icon bookmark-bicon bookmarkicon cameraicon checkicon chevron downicon chevron lefticon chevron righticon chevron upicon closeicon v-compressicon downloadicon editicon v-expandicon fbicon fileicon filtericon flag ruicon full chevron downicon full chevron lefticon full chevron righticon full chevron upicon gpicon insicon mailicon moveicon-musicicon mutedicon nomutedicon okicon v-pauseicon v-playicon searchicon shareicon sign inicon sign upicon stepbackicon stepforicon swipe downicon tagicon tagsicon tgicon trashicon twicon vkicon yticon wticon fm
9 Sep, 2015 00:49

US faces severe shortage of psychiatrists as demand grows – report

US faces severe shortage of psychiatrists as demand grows – report

The majority of US states face a shortage of psychiatrists, while the need for specialists is growing. Health care providers and policymakers are working on ways to attract new talent, but many medical students are reluctant to take up the call.

According to a recent study by the Association of American Medical Colleges, 59 percent of psychiatrists are 55 or older, the Associated Press reported, making them the fourth oldest group of doctors practicing in 41 medical specialties. Consequently, it is very likely that many will soon retire or accept fewer patients.

In the 18 years between 1995 and 2013, the total number of adult and child psychiatrists in the US rose by just 12 percent, from 43,640 to 49,079, while the number of physicians grew by 45 percent. During that time, however, the US population increased by about 37 percent, the Association’s statistics show. In addition, millions of Americans have become eligible for mental health coverage under the Affordable Care Act, also known as Obamacare.

“I’m not aware of any part of the country where it is easy for our members to find psychiatrists,” Charles Ingoglia, a vice president of the National Council for Behavioral Health, told AP. The council coordinates a network of 2,300 not-for-profit clinics nationwide that provide psychiatric help. 

According to federal health authorities, there are about 4,000 areas nationwide where there is only one psychiatrist for every 30,000 patients, and with the colossal paperwork requirements imposed by Medicare and private insurance companies, doctors have less time than ever for treating patients.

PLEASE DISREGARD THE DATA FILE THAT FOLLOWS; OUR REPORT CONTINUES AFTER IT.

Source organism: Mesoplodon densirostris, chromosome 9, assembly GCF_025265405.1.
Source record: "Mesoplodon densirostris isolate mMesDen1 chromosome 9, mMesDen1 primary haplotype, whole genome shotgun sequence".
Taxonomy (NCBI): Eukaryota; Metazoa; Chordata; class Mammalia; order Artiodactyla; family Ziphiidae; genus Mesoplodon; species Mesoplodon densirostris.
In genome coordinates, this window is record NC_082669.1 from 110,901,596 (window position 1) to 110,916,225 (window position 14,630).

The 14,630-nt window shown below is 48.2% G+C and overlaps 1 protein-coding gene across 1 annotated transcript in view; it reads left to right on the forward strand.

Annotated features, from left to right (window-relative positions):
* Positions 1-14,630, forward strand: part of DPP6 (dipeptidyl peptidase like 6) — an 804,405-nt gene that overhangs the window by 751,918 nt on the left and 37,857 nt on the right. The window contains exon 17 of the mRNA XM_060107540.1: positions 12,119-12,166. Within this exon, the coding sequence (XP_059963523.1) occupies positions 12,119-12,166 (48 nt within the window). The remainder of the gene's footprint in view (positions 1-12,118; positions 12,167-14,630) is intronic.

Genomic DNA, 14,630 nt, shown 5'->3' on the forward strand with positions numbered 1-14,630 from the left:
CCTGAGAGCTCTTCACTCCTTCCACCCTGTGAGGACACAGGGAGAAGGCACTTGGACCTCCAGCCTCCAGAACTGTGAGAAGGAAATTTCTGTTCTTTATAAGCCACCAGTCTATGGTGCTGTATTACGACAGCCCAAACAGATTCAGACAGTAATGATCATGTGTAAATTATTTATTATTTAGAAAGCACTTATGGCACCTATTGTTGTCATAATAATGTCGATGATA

“That interferes with our ability to have the time to sit with our patients,” Dr. Renee Binder, president of the American Psychiatric Association, told AP. “We need to decrease the administrative burden and increase the compensation.”

According to AMN Healthcare, a health care staffing company, the states of Massachusetts, Rhode Island, Vermont, Connecticut and New York have more than 15 psychiatrists per 100,000 people, while Wyoming, Texas, Iowa, Mississippi, Indiana, Nevada and Idaho have fewer than six.

READ MORE: Computer can predict if you'll develop psychosis with 100% accuracy – study

The government has been trying to fill the gaps by trying to encourage more students to specialize in psychiatry. In Texas, lawmakers recently voted to forgive the student loans of those who are willing to work as child psychiatrists and pay the loans of those choosing to work in poorer areas.

However, there are at least two major concerns that seem to prevent the younger generation from choosing psychiatry. While they might be interested in scientific developments in psychiatry, the profession’s lack of prestige and lower annual wage compared to other fields are demotivating factors – the mean annual wage for a psychiatrist is $182,700, or 28 percent lower than that of surgeons. Some specialists are switching to a cash-only practice.

“There remain issues of stigma around mental disorders,” Dr. Darrell Kirch, president of the Medical Colleges Association and a psychiatrist by training, told AP. “The people who suffer most from that are the patients, but we still see cases where psychiatry is devalued by some in the medical profession.”

Mental health experts see two major solutions that can help improve the situation quicker than others.

One is to embrace technology and make psychiatric telemedicine a wider practice. That would help psychiatrists to practice in larger regions, and give them better access to patients with limited mobility. Several states, including South Carolina, North Carolina and Michigan, use extensive telepsychiatry programs. Though there are concerns about the lack of face-to-face interaction, doctors practicing in the program say it has more pros than cons.

“It’s the same for psychiatrists,” Dr. Sy Saeed, a leader of North Carolina’s program, told AP. “Once I’ve engaged in the visit for a few seconds, I also forget that it’s occurring via telepsychiatry.”

Another option is collaborative care in which non-psychiatrists would receive specialized training in mental health and practice based on their expertise.

There is also a question about whether trained psychologists, who are not medical doctors, should have the authority to prescribe psychiatric medication. This practice is currently allowed in only three states: Illinois, Louisiana and New Mexico.

This idea, however, was met with fierce criticism from psychiatric groups, which have blocked such moves in other states.

“Medications for psychiatric illness are really powerful ... people can die from these,” Binder said. “You need a medical background to prescribe them effectively.”

Psychologist Daniel Abrahamson, who heads the American Psychological Association’s state advocacy office, has challenged that argument, saying that it is “not based on the facts.” Abrahamson cites the lack of problems in the three states where it is permitted as evidence.

“It would behoove everybody to work together,” he said. “Unfortunately, the old issues keep getting in the way and people try to protect their turf.”